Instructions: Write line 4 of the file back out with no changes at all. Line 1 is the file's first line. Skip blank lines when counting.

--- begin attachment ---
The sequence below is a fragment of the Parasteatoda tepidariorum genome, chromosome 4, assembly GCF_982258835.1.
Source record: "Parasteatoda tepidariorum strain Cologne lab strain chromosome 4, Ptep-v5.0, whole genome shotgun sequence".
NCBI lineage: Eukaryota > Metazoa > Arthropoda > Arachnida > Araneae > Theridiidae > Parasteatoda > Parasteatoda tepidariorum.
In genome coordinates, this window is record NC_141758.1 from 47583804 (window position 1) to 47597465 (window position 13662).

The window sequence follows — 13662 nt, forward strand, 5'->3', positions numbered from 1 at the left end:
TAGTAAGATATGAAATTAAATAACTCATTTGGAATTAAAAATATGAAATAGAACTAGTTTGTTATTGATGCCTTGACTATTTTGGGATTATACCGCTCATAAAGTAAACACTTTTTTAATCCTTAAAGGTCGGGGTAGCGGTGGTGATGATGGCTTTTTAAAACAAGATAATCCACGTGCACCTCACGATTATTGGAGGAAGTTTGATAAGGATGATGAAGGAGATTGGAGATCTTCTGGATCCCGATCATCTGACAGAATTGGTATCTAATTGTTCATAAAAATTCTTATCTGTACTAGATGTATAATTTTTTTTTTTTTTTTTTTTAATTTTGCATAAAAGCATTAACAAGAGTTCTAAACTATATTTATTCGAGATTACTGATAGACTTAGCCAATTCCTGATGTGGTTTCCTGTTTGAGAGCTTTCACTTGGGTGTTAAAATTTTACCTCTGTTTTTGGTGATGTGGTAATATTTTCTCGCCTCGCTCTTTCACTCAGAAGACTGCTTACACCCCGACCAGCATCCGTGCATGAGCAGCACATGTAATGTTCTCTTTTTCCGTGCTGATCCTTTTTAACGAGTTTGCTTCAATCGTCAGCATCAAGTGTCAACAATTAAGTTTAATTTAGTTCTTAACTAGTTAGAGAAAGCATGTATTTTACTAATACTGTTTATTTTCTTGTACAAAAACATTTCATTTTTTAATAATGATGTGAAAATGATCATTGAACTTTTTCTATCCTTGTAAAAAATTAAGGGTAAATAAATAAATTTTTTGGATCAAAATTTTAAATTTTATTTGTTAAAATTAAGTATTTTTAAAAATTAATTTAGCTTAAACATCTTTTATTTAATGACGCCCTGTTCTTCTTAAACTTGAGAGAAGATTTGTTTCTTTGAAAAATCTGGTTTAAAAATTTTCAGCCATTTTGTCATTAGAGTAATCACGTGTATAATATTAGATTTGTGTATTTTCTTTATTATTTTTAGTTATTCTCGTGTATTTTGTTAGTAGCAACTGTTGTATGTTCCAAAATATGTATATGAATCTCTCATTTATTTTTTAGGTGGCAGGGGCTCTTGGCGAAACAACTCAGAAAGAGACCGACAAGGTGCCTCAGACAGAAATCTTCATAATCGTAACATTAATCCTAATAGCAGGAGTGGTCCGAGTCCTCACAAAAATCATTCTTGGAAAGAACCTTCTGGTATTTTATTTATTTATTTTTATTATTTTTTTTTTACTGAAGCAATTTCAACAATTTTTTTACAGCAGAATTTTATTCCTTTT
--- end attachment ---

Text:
In genome coordinates, this window is record NC_141758.1 from 47583804 (window position 1) to 47597465 (window position 13662).